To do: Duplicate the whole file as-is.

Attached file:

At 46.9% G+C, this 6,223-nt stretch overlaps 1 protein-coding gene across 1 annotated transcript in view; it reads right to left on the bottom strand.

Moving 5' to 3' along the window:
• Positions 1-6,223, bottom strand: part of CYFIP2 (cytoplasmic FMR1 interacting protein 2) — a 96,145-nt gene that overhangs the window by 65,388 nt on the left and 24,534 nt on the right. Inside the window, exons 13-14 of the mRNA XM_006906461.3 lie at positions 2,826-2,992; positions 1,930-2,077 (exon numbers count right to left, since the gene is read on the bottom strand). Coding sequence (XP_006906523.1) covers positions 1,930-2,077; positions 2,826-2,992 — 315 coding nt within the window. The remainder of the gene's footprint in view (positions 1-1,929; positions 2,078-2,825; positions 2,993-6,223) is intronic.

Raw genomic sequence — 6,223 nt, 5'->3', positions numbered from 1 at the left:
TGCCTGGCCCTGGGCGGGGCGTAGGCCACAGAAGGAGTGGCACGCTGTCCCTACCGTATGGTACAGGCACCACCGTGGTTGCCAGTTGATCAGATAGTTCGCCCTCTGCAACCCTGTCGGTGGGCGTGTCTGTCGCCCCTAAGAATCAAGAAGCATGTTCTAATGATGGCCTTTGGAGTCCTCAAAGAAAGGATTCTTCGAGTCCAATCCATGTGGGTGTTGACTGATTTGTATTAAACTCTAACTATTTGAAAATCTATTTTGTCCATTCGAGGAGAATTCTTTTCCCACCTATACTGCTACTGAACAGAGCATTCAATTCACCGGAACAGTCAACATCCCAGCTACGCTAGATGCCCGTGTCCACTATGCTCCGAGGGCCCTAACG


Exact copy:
At 46.9% G+C, this 6,223-nt stretch overlaps 1 protein-coding gene across 1 annotated transcript in view; it reads right to left on the bottom strand.

Moving 5' to 3' along the window:
• Positions 1-6,223, bottom strand: part of CYFIP2 (cytoplasmic FMR1 interacting protein 2) — a 96,145-nt gene that overhangs the window by 65,388 nt on the left and 24,534 nt on the right. Inside the window, exons 13-14 of the mRNA XM_006906461.3 lie at positions 2,826-2,992; positions 1,930-2,077 (exon numbers count right to left, since the gene is read on the bottom strand). Coding sequence (XP_006906523.1) covers positions 1,930-2,077; positions 2,826-2,992 — 315 coding nt within the window. The remainder of the gene's footprint in view (positions 1-1,929; positions 2,078-2,825; positions 2,993-6,223) is intronic.

Raw genomic sequence — 6,223 nt, 5'->3', positions numbered from 1 at the left:
TGCCTGGCCCTGGGCGGGGCGTAGGCCACAGAAGGAGTGGCACGCTGTCCCTACCGTATGGTACAGGCACCACCGTGGTTGCCAGTTGATCAGATAGTTCGCCCTCTGCAACCCTGTCGGTGGGCGTGTCTGTCGCCCCTAAGAATCAAGAAGCATGTTCTAATGATGGCCTTTGGAGTCCTCAAAGAAAGGATTCTTCGAGTCCAATCCATGTGGGTGTTGACTGATTTGTATTAAACTCTAACTATTTGAAAATCTATTTTGTCCATTCGAGGAGAATTCTTTTCCCACCTATACTGCTACTGAACAGAGCATTCAATTCACCGGAACAGTCAACATCCCAGCTACGCTAGATGCCCGTGTCCACTATGCTCCGAGGGCCCTAACG